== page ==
Since SQL Server 2012, Microsoft has put a lot of efforts into marketing AlwaysOn Availability Groups as a feature and solution for both high availability/disaster recovery for SQL Server, and scalability for read-only workloads.  Over the last six years, I have talked more clients out of using Availability Groups than I have actually implemented for SQL Server for a lot of different reasons.  As easy as Microsoft has made it to build an Availability Group, restore and synchronize the databases, join secondary servers, etc. the simple fact is that once they are in production usage, you had better know what not to do that could break things, the impact having a readable secondary, and how to troubleshoot problems when they occur, because they will.

A lot of the implementation questions I get for Availability Groups are generally looking at leveraging a secondary replica for High Availability or Disaster Recovery and often times also for offloading reporting or readable workloads.  Readable Secondary copies of the database are really simple at the surface conceptually, but there are a lot of additional considerations I make that could lead you to another technology entirely like Transactional Replication or Log Shipping with Standby. Let’s look at how these three stack up against each other for different data access requirements.

Real-time Data

First things first, for real-time data access, you only have one option, the primary writeable copy of the database. In replication this is the publisher database, log shipping calls it the log shipped primary, and Availability Groups refers to it as the primary replica.  None of the secondary copies of the data, even in a synchronous Availability Group replica, is ever guaranteed to actually be real-time data.  A synchronous Availability Group only guarantees that the log records for an operation are hardened in the synchronous secondary replicas transaction log allowing them to later be redone on the secondary database when a transaction commits.  Depending on the volume of activity that is occurring, and whether the secondary replica is being used for read-only workloads or has sufficient hardware, the redo thread can typically be anywhere from a few hundred milliseconds to a few seconds behind the actual primary replica.  This means that if you insert data into a table, scope the identity value and return it back to the application, then attempt to read that record immediately from the read-only secondary, it could actually not be there (Yes, this actually does happen).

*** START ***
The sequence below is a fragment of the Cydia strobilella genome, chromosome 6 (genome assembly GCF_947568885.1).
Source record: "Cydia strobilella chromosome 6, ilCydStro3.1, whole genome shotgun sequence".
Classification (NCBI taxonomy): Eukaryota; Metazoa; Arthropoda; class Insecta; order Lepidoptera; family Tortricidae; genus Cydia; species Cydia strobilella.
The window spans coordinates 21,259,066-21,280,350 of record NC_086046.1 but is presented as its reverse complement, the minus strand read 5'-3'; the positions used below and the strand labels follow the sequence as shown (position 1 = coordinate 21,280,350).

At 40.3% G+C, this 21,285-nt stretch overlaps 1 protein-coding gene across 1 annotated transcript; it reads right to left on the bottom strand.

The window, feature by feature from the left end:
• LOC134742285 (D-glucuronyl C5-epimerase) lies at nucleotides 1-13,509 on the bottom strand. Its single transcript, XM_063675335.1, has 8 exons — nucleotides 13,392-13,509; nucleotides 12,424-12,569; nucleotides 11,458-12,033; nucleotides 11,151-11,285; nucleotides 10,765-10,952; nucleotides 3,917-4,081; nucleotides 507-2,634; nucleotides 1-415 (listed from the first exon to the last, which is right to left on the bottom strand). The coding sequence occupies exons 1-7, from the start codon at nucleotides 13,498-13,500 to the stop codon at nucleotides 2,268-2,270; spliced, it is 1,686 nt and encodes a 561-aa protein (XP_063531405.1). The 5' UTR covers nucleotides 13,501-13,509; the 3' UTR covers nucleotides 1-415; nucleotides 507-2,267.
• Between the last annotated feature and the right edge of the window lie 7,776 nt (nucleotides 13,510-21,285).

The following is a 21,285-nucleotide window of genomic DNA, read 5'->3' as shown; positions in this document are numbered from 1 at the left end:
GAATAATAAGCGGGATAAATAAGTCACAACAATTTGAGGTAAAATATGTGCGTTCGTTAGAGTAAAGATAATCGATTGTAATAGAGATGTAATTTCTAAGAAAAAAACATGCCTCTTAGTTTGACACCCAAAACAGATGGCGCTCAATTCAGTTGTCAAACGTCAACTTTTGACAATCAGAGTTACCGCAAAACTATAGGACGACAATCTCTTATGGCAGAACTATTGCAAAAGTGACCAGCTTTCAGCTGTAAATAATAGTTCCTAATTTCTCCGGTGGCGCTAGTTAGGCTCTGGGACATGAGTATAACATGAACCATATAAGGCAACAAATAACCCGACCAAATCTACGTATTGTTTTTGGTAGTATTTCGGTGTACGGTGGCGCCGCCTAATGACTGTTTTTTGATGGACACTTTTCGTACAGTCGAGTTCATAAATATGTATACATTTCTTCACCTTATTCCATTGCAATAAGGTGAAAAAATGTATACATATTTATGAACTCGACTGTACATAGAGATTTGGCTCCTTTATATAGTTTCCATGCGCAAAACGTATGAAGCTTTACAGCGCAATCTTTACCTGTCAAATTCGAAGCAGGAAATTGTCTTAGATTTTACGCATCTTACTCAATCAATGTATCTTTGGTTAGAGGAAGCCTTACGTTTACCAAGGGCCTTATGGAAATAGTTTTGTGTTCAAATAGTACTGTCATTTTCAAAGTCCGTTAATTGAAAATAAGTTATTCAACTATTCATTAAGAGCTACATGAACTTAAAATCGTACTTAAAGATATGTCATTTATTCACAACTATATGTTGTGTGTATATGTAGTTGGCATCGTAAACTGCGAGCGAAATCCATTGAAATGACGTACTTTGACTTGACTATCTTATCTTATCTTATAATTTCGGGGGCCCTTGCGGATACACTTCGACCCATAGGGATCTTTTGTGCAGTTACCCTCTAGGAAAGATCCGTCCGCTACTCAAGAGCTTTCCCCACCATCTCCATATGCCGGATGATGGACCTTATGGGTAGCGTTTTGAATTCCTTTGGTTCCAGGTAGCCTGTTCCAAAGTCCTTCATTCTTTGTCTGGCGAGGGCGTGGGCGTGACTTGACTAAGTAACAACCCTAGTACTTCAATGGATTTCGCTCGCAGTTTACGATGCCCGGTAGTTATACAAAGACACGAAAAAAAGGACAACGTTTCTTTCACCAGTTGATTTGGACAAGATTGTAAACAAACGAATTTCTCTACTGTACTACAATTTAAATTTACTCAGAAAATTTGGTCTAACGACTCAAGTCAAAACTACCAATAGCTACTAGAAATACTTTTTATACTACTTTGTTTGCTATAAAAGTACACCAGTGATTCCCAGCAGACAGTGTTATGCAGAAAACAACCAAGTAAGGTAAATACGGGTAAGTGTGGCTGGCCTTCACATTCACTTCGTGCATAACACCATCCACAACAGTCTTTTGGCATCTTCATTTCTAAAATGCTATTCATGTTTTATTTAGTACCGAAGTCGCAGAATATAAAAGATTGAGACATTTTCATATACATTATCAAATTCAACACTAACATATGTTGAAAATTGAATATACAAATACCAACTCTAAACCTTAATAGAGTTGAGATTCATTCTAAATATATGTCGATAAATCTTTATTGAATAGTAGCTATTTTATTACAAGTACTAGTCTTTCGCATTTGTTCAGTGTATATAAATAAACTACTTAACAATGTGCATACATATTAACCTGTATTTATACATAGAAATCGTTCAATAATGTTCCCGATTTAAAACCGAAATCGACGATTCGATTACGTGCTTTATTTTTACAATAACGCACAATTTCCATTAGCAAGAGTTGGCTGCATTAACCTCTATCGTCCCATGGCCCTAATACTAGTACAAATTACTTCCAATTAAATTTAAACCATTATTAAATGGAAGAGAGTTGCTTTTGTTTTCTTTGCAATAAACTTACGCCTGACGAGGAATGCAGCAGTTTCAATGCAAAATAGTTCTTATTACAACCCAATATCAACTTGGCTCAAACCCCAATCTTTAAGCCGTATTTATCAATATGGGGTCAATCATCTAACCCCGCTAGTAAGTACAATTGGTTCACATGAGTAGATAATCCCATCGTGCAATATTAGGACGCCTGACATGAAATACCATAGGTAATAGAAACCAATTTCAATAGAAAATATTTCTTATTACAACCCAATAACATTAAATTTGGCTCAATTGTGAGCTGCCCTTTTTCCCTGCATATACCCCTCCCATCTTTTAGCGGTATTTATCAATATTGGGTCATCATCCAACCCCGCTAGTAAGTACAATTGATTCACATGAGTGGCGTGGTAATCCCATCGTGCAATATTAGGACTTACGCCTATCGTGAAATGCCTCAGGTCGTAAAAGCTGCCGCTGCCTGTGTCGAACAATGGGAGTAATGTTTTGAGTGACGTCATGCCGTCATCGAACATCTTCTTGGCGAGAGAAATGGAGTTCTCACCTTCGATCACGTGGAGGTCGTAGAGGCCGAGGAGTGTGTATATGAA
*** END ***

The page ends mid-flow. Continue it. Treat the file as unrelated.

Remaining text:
Near Real-time Data

For near real time data access, both Replication and the Availability Group can meet the requirement for near real-time data. Replication typically will have slightly more latency than an Availability Group readable secondary in either commit mode by a few seconds due to the way replication functions.  The log reader agent has to read the transaction log, write replication changes to the distribution database, and then the distribution agent has to pickup those changes up and apply them to the subscriber.  This typically has a latency of 3-7 seconds under normal conditions, where an Availability Group readable secondary could have less latency depending on the volume of activity. The big difference between the two is entirely in the implementation and features supported.